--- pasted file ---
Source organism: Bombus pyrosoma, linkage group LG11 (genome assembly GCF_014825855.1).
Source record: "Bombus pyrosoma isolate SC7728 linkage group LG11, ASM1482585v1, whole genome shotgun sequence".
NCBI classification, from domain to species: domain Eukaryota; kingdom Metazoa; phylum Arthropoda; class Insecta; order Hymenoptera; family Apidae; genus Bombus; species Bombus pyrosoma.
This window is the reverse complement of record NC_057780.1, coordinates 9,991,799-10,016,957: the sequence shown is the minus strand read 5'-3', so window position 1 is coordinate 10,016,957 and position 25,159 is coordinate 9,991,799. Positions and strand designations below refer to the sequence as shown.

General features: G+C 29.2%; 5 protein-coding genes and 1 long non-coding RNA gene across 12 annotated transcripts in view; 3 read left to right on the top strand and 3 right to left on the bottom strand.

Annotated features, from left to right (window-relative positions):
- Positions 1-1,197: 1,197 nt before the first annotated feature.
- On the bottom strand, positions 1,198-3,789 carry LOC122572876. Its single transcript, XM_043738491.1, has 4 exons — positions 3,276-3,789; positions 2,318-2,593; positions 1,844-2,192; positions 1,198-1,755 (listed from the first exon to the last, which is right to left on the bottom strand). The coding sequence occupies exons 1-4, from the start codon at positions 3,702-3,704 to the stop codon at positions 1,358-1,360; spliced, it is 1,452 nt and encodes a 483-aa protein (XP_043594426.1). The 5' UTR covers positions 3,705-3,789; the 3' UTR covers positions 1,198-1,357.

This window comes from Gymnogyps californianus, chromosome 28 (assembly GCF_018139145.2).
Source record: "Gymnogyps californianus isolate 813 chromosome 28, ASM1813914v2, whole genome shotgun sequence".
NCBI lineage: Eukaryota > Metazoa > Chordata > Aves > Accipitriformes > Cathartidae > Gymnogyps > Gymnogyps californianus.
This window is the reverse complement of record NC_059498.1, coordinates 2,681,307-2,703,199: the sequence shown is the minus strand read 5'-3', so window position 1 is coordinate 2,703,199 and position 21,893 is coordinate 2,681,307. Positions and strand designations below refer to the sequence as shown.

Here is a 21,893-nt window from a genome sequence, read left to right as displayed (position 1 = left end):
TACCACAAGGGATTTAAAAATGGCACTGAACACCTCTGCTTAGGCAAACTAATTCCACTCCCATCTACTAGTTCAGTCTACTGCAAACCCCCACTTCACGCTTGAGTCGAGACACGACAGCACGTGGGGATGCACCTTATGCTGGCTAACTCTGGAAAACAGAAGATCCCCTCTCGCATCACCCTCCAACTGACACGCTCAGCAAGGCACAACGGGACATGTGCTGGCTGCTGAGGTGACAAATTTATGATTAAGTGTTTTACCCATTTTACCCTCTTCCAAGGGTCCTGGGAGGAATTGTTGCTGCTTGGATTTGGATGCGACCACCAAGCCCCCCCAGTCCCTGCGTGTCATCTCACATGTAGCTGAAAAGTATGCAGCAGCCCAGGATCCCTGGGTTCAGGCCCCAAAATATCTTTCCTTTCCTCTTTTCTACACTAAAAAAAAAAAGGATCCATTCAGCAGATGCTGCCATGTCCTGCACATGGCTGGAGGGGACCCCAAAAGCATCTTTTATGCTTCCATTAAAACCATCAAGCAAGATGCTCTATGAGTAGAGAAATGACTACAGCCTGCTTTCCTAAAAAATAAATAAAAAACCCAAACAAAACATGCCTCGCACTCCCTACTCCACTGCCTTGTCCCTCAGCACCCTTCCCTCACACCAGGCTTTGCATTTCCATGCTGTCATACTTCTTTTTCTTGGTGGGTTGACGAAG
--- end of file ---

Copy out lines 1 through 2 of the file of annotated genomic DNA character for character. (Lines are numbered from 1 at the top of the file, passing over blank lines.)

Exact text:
Source organism: Bombus pyrosoma, linkage group LG11 (genome assembly GCF_014825855.1).
Source record: "Bombus pyrosoma isolate SC7728 linkage group LG11, ASM1482585v1, whole genome shotgun sequence".